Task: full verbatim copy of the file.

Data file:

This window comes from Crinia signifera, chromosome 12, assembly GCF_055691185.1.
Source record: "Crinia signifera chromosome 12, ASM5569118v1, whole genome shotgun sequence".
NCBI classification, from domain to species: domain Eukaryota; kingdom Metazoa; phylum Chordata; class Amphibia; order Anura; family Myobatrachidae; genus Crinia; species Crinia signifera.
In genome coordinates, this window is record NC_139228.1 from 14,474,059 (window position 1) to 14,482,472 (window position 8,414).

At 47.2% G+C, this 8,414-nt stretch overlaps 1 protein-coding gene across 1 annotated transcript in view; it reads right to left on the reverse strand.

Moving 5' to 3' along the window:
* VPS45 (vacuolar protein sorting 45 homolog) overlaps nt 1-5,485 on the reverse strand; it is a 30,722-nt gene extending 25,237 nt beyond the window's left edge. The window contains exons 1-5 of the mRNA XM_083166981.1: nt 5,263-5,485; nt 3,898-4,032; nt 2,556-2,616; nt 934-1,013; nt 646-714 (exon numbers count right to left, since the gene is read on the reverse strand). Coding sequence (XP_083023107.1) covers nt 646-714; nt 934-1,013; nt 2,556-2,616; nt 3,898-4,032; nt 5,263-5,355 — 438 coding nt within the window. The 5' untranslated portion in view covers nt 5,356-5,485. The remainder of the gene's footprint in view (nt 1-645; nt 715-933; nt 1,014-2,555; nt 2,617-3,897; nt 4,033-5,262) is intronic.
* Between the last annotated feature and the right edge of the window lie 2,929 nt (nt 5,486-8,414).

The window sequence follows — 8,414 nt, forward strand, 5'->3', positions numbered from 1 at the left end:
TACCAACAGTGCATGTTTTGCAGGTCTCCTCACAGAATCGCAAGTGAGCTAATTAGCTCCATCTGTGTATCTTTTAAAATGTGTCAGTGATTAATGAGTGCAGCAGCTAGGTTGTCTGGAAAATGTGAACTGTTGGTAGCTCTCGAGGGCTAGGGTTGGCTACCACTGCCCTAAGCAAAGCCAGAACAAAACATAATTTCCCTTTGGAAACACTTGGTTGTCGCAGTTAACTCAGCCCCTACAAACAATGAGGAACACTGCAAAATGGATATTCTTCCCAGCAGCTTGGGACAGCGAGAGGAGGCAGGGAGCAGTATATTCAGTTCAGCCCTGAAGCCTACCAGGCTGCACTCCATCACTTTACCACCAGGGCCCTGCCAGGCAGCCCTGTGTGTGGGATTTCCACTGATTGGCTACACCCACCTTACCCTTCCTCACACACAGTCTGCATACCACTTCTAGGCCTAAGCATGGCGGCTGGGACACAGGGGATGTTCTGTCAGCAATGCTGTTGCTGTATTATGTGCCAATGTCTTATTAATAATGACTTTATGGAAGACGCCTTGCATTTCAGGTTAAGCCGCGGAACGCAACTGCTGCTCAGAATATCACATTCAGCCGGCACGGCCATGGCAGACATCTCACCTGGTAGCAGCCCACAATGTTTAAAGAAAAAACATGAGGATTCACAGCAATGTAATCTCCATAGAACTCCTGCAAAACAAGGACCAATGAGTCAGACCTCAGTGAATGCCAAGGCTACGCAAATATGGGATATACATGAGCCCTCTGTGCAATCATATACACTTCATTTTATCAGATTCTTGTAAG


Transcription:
This window comes from Crinia signifera, chromosome 12, assembly GCF_055691185.1.
Source record: "Crinia signifera chromosome 12, ASM5569118v1, whole genome shotgun sequence".
NCBI classification, from domain to species: domain Eukaryota; kingdom Metazoa; phylum Chordata; class Amphibia; order Anura; family Myobatrachidae; genus Crinia; species Crinia signifera.
In genome coordinates, this window is record NC_139228.1 from 14,474,059 (window position 1) to 14,482,472 (window position 8,414).

At 47.2% G+C, this 8,414-nt stretch overlaps 1 protein-coding gene across 1 annotated transcript in view; it reads right to left on the reverse strand.

Moving 5' to 3' along the window:
* VPS45 (vacuolar protein sorting 45 homolog) overlaps nt 1-5,485 on the reverse strand; it is a 30,722-nt gene extending 25,237 nt beyond the window's left edge. The window contains exons 1-5 of the mRNA XM_083166981.1: nt 5,263-5,485; nt 3,898-4,032; nt 2,556-2,616; nt 934-1,013; nt 646-714 (exon numbers count right to left, since the gene is read on the reverse strand). Coding sequence (XP_083023107.1) covers nt 646-714; nt 934-1,013; nt 2,556-2,616; nt 3,898-4,032; nt 5,263-5,355 — 438 coding nt within the window. The 5' untranslated portion in view covers nt 5,356-5,485. The remainder of the gene's footprint in view (nt 1-645; nt 715-933; nt 1,014-2,555; nt 2,617-3,897; nt 4,033-5,262) is intronic.
* Between the last annotated feature and the right edge of the window lie 2,929 nt (nt 5,486-8,414).

The window sequence follows — 8,414 nt, forward strand, 5'->3', positions numbered from 1 at the left end:
TACCAACAGTGCATGTTTTGCAGGTCTCCTCACAGAATCGCAAGTGAGCTAATTAGCTCCATCTGTGTATCTTTTAAAATGTGTCAGTGATTAATGAGTGCAGCAGCTAGGTTGTCTGGAAAATGTGAACTGTTGGTAGCTCTCGAGGGCTAGGGTTGGCTACCACTGCCCTAAGCAAAGCCAGAACAAAACATAATTTCCCTTTGGAAACACTTGGTTGTCGCAGTTAACTCAGCCCCTACAAACAATGAGGAACACTGCAAAATGGATATTCTTCCCAGCAGCTTGGGACAGCGAGAGGAGGCAGGGAGCAGTATATTCAGTTCAGCCCTGAAGCCTACCAGGCTGCACTCCATCACTTTACCACCAGGGCCCTGCCAGGCAGCCCTGTGTGTGGGATTTCCACTGATTGGCTACACCCACCTTACCCTTCCTCACACACAGTCTGCATACCACTTCTAGGCCTAAGCATGGCGGCTGGGACACAGGGGATGTTCTGTCAGCAATGCTGTTGCTGTATTATGTGCCAATGTCTTATTAATAATGACTTTATGGAAGACGCCTTGCATTTCAGGTTAAGCCGCGGAACGCAACTGCTGCTCAGAATATCACATTCAGCCGGCACGGCCATGGCAGACATCTCACCTGGTAGCAGCCCACAATGTTTAAAGAAAAAACATGAGGATTCACAGCAATGTAATCTCCATAGAACTCCTGCAAAACAAGGACCAATGAGTCAGACCTCAGTGAATGCCAAGGCTACGCAAATATGGGATATACATGAGCCCTCTGTGCAATCATATACACTTCATTTTATCAGATTCTTGTAAG